On a November day in 1721, a small bomb was hurled through the window of a local Boston Reverend named Cotton Mather. Attached to the explosive, which fortunately did not detonate, was the message: “Cotton Mather, you dog, dam you! I’ll inoculate you with this; with a pox to you.’’ This was not a religiously motivated act of terrorism, but a violent response to Reverend Mather’s active promotion of smallpox inoculation. The smallpox epidemic that struck Boston in 1721 was one of the most deadly of the century in colonial America, but was also the catalyst for the first major application of preventative inoculation in the colonies.
...Although inoculation was already common in certain parts of the world by the early 18th century, it was only just beginning to be discussed in England and colonial America. Cotton Mather is largely credited with introducing inoculation to the colonies and doing a great deal to promote the use of this method as standard for smallpox prevention during the 1721 epidemic. Mather is believed to have first learned about inoculation from his West African slave Onesimus, writing, “he told me that he had undergone the operation which had given something of the smallpox and would forever preserve him from it, adding that was often used in West Africa.’’ After confirming this account with other West African slaves and reading of similar methods being performed in Turkey, Mather became an avid proponent of inoculation. When the 1721 smallpox epidemic struck Boston, Mather took the opportunity to campaign for the systematic application of inoculation. What followed was a fierce public debate, but also one of the first widespread and well-documented uses of inoculation to combat such an epidemic in the West.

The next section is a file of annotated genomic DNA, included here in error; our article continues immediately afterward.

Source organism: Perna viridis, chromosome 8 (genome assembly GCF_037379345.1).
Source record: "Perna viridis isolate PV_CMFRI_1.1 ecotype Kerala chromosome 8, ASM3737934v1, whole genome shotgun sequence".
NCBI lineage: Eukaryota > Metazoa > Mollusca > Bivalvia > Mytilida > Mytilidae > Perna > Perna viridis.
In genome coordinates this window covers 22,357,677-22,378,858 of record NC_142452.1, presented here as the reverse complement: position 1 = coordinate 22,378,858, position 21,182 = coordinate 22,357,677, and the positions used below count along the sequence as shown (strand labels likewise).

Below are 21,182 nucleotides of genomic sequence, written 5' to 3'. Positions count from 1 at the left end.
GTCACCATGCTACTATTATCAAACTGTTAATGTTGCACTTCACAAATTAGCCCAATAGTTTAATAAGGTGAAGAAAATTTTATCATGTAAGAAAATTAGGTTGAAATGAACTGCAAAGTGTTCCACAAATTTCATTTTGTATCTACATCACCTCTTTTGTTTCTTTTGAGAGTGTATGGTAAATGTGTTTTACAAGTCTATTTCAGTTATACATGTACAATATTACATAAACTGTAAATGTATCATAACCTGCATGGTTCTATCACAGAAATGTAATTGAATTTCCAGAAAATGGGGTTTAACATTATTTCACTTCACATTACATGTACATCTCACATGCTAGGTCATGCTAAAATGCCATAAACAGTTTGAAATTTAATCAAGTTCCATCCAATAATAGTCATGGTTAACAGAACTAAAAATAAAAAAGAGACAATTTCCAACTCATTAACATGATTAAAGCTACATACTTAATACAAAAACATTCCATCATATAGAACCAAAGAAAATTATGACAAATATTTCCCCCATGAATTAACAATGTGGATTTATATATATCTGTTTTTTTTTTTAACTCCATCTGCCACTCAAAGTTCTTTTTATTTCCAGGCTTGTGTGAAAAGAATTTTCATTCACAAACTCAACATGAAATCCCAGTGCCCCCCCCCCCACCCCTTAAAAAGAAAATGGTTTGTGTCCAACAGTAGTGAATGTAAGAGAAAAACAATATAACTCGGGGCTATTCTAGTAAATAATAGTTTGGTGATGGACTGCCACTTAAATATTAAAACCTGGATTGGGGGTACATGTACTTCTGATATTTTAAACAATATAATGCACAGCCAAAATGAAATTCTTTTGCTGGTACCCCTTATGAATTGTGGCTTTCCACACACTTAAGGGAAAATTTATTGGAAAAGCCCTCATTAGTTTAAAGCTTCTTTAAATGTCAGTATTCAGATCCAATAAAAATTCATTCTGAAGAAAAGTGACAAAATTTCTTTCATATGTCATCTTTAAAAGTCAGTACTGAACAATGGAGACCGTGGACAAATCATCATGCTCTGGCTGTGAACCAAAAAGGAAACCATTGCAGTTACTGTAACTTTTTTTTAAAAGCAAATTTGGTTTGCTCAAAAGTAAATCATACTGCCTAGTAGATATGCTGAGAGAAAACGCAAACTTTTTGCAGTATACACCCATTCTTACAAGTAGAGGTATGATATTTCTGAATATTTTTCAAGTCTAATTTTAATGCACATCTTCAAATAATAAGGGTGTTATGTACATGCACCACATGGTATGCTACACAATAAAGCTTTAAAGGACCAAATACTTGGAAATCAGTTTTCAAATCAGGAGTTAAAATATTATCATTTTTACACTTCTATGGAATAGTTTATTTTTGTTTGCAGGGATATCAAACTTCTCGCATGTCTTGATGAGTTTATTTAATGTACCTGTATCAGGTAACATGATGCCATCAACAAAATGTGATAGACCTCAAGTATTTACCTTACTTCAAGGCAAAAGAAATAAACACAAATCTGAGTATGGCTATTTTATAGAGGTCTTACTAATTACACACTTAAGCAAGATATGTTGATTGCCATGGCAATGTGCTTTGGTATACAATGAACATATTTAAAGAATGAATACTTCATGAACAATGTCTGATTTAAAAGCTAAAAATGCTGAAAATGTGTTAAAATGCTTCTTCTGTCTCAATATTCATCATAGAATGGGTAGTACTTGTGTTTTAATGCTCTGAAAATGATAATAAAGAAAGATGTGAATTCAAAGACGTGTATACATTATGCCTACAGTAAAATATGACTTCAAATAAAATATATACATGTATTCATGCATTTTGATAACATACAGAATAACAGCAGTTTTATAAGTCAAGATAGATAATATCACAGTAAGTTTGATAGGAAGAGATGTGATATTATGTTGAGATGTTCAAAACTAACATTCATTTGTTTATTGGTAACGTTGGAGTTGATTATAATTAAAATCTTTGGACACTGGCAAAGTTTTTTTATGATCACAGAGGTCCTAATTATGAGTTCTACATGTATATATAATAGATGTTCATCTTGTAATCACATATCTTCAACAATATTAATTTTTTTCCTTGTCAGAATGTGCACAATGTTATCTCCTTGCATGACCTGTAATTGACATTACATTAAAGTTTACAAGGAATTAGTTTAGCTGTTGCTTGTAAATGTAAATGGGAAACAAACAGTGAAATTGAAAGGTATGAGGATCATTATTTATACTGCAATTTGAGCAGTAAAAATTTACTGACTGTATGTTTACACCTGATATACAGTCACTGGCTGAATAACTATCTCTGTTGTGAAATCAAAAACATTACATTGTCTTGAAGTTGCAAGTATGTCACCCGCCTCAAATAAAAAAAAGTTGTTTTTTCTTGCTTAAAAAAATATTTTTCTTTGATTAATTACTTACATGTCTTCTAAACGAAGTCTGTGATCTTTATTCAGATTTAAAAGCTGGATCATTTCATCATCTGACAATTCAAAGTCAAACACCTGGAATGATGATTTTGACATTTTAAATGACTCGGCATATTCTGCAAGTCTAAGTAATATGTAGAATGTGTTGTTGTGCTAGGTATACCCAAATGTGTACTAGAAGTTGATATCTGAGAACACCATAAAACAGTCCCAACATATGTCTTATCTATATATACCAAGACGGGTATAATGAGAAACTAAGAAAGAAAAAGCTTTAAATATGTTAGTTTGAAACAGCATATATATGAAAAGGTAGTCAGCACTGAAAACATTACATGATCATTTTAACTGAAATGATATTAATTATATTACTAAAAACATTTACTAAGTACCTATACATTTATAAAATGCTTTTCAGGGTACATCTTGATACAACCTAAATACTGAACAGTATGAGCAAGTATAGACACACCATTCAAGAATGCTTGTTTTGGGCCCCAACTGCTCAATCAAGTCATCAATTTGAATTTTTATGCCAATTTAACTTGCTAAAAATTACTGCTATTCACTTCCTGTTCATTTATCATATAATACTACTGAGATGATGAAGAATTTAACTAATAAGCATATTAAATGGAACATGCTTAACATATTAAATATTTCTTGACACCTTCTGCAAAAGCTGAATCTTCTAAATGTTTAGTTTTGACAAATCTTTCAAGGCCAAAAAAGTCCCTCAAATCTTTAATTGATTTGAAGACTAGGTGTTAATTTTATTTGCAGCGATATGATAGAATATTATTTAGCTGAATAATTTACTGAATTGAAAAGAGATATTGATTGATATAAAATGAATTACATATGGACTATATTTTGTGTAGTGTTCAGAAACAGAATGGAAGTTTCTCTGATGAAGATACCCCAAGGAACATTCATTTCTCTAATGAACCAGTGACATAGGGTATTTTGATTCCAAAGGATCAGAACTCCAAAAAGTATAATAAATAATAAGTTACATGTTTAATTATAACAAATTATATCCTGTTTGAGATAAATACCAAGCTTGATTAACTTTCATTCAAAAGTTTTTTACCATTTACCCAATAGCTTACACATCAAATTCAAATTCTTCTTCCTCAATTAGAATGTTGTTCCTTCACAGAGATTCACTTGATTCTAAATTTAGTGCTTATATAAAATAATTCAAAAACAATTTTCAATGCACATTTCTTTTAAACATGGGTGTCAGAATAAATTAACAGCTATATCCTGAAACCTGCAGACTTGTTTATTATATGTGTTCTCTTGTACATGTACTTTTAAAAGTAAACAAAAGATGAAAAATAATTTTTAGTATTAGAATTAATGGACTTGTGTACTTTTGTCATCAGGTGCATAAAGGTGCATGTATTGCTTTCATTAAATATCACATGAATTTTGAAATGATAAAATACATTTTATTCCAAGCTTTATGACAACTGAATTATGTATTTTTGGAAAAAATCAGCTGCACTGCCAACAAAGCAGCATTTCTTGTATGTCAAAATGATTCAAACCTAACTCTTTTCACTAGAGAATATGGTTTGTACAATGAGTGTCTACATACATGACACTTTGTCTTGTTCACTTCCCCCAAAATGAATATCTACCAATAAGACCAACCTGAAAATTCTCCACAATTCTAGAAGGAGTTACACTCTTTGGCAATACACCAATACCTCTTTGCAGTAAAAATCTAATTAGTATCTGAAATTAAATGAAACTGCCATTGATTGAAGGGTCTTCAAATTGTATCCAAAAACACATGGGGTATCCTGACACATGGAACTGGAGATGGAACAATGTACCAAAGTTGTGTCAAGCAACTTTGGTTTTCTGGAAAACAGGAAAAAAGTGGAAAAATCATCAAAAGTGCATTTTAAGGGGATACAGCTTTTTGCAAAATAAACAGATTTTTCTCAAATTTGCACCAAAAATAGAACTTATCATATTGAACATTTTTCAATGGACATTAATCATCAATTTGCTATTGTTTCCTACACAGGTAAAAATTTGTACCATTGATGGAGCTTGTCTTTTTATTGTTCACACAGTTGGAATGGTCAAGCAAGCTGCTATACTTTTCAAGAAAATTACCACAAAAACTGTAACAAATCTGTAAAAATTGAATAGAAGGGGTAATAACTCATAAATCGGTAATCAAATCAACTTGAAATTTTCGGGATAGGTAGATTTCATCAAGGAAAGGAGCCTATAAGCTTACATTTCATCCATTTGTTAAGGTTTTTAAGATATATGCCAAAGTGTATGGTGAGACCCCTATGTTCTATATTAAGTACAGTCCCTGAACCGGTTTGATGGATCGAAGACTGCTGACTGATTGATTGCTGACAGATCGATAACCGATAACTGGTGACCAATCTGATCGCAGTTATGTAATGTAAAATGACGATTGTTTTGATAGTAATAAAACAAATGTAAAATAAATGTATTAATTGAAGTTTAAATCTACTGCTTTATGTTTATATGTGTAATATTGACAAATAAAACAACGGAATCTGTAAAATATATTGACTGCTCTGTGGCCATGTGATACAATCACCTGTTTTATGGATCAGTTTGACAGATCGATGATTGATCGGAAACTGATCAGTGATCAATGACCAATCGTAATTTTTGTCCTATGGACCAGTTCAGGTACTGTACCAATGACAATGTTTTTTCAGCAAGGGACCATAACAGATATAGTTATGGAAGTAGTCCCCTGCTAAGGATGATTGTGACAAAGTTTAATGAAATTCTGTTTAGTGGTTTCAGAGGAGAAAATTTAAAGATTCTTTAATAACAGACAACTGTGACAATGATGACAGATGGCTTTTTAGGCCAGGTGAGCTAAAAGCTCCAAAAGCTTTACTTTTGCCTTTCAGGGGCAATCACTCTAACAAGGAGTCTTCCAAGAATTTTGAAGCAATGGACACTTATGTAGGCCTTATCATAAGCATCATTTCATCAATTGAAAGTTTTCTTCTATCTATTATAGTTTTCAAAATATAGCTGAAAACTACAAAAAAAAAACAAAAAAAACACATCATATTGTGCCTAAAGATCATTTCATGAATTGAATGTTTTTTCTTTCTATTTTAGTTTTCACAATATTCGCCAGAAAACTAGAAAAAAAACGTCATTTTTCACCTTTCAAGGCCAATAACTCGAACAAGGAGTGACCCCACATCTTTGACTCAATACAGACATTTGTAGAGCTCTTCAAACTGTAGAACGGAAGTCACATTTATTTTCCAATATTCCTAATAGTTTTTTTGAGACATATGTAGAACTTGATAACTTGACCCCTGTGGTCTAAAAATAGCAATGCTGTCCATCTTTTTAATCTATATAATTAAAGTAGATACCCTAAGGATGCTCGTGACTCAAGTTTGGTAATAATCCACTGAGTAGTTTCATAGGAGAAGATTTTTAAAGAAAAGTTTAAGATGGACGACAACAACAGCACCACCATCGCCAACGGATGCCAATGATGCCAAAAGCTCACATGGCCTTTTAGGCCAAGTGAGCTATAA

Mather was a Puritan, a scientist and an intellectual with a historically checkered life, being at least partly responsible for the Salem witch trials. The article goes on to mention that vaccine techniques reach back at least as far as China in 1000 CE and were widely practiced in ancient Turkey, India and Africa. I leave you with a note from another founding father:
In 1736, I lost one of my sons, a fine boy of 4 years old, by the smallpox taken in the common way. I long regretted bitterly and still regret that I had not given it to him by Inoculation; This I mention for the sake of parents, who omit that Operation on the Supposition that they should never forgive themselves if a child dies under it; my Example showing that the Regret may be the same either way, and that therefore the safer should be chosen. Benjamin Franklin